Women's Football

The Washington Spirit's turbulent journey to the 2021 NWSL Championship

Lizzy Becherano
Washington Spirit defy odds to win the 2021 NWSL Championship
Washington Spirit defy odds to win the 2021 NWSL Championship / Joe Robbins/ISI Photos/GettyImages
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The Washington Spirit lifted their first ever NWSL Championship trophy on Saturday after defeating the Chicago Red Stars 2-1 with a last-minute winner by none other than Kelly O’Hara. 

It was the 33-year-old's first goal for the Spirit and he became the oldest ever NWSL athlete to net in a playoff game in the process. While the team’s efforts on Saturday afternoon earned them the trophy, it was their determination and passion away the field that marked the 2021 season as historic. 

The club had all to lose. The staff turnover and internal turmoil primed the team for failure. Let’s look back at the timeline of all the chaos the Spirit ensued before miraculously reaching the final. 

In August, the team announced that long time head coach Richie Burke would step down from his duties and be reassigned to the Spirit front office.

Initially, the NWSL club cited ‘health concerns' as cause for the departure, but the Washington Post quickly revealed the complicated reasoning. 

Molly Hensley-Clancy published a story citing the toxic work environment Burke had created, speaking to former player Kaiya McCullough as she alleged that the former head coach used racist language and verbal abuse.

The team announced a pending investigation following the publication. On September 28, Richie Burke was officially fired following the results of the case. 

While many thought that would be the end of the Spirit’s chaos, the NWSL investigation actually “widened to include allegations of a toxic work culture for female employees.”

Suddenly there were more problems than previously anticipated. 

While the full details were not made public, Hensley-Clancy reported that “Co-owner Steve Baldwin, Burke and president of sporting operations Larry Best had created a culture in the club that prevented multiple players and employees from speaking up.”

Fans and players united to call out the management, with many joining together to protest matches.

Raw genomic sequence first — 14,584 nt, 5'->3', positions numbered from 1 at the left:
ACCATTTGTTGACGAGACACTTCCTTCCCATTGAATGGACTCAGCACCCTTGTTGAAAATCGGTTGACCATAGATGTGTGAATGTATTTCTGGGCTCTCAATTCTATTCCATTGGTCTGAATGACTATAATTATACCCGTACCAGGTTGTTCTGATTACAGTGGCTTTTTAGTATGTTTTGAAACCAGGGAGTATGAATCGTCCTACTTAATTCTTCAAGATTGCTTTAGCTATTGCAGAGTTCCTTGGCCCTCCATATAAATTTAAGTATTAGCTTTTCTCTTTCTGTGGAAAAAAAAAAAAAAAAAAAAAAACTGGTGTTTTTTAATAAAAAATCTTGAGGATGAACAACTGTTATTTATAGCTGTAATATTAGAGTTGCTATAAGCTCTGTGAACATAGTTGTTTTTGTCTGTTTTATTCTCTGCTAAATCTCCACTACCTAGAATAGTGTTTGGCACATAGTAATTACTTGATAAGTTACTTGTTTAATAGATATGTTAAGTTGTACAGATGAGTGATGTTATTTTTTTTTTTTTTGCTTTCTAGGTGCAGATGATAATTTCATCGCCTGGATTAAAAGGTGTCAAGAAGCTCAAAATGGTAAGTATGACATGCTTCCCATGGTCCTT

On October 5, Steve Baldwin resigned as CEO and managing partner, handing full authority over all club operations” to former D.C. United head coach and new president of team operations Ben Olsen.

His actions did not fully satisfy spectators after he failed to indicate whether he would be selling his stake of the club. Additionally, critics pointed out the poor judgement of leaving Olsen, an individual with no prior experience of his role, in a position of immense power.

The team's staff and ownership problems remain ongoing.

As the Spirit maneuvered through extraordinary circumstances, the league as a whole was also dealing with the repercussions. North Carolina Courage coach Paul Riley was fired as allegations of sexual coercion came to light, while commissioner Lisa Baird stepped down after an avalanche of criticism. 

Gotham FC general manager Alyse LaHue saw an untimely departure from the club after an investigation into the league's anti-harassment policy.

Racing Louisville fired coach Christy Holly during the season "for cause," without further elaboration, while OL Reign coach Farid Benstiti resigned after being asked to step down from the job.

To top everything off, the team was forced to forfeit two matches due to violating Covid-19 protocols. 

Against all odds, the players of the Washington Spirit rallied. Individuals came together to support one another and work together to reach on goal: the championship.

Spectacular performances from O’Hara, Andi Sullivan and Trinity Rodman secured the final victory, but the team’s unity off the pitch truly propelled their success. 

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